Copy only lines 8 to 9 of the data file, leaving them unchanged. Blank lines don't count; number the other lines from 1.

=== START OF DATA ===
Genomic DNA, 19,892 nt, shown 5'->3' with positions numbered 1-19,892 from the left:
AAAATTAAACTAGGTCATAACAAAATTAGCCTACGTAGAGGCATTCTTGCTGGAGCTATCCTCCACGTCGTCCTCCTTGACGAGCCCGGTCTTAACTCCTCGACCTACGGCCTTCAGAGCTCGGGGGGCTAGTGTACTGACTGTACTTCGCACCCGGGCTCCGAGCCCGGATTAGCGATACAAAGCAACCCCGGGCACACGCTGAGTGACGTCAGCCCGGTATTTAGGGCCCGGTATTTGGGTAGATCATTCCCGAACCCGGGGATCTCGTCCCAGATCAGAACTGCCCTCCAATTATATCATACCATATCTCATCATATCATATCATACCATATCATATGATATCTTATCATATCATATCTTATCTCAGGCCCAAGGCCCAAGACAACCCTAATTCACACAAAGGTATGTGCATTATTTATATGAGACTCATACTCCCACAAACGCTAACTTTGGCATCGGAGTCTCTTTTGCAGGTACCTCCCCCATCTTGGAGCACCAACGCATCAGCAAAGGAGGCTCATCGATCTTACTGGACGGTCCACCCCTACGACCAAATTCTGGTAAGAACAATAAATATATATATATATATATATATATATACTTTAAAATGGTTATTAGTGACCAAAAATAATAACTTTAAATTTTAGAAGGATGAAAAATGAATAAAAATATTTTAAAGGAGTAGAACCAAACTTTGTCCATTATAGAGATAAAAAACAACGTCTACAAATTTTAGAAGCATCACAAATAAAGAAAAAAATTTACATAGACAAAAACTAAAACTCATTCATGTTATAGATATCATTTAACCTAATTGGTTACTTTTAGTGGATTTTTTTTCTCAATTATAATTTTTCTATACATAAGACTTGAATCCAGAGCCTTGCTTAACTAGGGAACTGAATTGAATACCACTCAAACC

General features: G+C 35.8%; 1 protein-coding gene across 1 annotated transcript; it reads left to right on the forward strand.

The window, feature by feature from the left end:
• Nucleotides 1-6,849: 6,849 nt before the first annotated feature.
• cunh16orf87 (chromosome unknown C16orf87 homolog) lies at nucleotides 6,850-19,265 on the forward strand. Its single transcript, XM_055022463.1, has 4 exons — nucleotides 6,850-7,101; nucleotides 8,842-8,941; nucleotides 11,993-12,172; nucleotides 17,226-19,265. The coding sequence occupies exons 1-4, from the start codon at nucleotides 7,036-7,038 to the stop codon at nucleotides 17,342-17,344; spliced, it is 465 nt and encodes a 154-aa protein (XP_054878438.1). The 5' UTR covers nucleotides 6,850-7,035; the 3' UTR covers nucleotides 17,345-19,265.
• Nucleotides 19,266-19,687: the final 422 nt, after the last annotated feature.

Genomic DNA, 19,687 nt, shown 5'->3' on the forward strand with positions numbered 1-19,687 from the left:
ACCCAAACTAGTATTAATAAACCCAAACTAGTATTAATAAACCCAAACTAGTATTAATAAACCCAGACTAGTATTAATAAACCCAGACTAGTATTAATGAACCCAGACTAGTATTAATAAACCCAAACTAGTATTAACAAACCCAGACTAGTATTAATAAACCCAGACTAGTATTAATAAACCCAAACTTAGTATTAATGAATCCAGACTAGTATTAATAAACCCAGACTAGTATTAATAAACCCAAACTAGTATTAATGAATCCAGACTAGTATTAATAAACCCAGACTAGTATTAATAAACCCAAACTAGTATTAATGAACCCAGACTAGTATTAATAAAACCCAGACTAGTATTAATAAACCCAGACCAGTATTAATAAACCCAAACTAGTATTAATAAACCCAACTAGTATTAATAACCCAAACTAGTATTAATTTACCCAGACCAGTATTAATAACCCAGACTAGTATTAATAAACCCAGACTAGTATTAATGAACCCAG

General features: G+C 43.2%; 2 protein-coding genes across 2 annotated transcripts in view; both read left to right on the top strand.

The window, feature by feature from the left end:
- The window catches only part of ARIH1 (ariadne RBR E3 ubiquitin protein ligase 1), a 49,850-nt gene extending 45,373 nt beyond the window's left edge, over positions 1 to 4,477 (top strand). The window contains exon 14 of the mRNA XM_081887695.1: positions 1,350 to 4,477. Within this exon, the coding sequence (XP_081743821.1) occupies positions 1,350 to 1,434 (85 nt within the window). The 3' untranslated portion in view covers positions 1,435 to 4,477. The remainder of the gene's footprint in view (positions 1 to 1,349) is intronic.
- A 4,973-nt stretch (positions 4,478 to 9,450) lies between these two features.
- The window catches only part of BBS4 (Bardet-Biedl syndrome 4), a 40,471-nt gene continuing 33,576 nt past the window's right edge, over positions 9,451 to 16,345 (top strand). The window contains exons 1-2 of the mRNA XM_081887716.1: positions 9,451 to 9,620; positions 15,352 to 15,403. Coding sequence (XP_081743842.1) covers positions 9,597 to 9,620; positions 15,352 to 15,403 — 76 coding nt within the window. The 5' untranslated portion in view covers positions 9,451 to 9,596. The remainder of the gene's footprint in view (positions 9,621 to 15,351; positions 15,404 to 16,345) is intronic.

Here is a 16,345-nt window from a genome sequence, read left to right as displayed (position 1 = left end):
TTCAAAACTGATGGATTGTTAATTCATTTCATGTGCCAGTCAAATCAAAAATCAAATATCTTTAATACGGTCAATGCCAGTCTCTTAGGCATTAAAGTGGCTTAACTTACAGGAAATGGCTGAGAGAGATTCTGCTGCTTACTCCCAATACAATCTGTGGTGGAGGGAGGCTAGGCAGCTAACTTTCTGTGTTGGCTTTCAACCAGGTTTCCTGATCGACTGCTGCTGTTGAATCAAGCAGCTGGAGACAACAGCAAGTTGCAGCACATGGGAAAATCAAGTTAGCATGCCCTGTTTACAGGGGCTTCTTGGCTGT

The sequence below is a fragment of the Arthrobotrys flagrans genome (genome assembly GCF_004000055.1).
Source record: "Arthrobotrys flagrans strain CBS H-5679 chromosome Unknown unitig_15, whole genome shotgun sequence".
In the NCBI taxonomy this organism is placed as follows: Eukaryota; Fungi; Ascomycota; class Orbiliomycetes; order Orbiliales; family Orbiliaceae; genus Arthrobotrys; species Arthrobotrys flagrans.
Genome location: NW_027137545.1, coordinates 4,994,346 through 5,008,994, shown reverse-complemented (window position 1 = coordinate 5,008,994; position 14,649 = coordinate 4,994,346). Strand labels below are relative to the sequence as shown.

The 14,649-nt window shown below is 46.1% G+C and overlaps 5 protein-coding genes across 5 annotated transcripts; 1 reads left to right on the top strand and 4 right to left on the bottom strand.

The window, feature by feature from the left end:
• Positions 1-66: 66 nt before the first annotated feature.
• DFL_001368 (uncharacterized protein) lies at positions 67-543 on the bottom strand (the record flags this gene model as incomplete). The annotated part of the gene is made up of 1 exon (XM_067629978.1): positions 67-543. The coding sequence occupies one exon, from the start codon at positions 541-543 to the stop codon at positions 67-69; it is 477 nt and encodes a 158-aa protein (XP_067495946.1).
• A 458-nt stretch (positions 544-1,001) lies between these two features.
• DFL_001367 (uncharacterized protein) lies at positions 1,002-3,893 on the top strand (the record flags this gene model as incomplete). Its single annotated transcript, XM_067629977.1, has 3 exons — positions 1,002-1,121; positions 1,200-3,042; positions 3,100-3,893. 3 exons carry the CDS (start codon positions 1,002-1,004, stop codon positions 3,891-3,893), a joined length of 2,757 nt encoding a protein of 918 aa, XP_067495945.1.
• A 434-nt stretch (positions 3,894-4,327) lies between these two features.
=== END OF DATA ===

Genomic DNA, 19,687 nt, shown 5'->3' on the forward strand with positions numbered 1-19,687 from the left:
ACCCAAACTAGTATTAATAAACCCAAACTAGTATTAATAAACCCAAACTAGTATTAATAAACCCAGACTAGTATTAATAAACCCAGACTAGTATTAATGAACCCAGACTAGTATTAATAAACCCAAACTAGTATTAACAAACCCAGACTAGTATTAATAAACCCAGACTAGTATTAATAAACCCAAACTTAGTATTAATGAATCCAGACTAGTATTAATAAACCCAGACTAGTATTAATAAACCCAAACTAGTATTAATGAATCCAGACTAGTATTAATAAACCCAGACTAGTATTAATAAACCCAAACTAGTATTAATGAACCCAGACTAGTATTAATAAAACCCAGACTAGTATTAATAAACCCAGACCAGTATTAATAAACCCAAACTAGTATTAATAAACCCAACTAGTATTAATAACCCAAACTAGTATTAATTTACCCAGACCAGTATTAATAACCCAGACTAGTATTAATAAACCCAGACTAGTATTAATGAACCCAG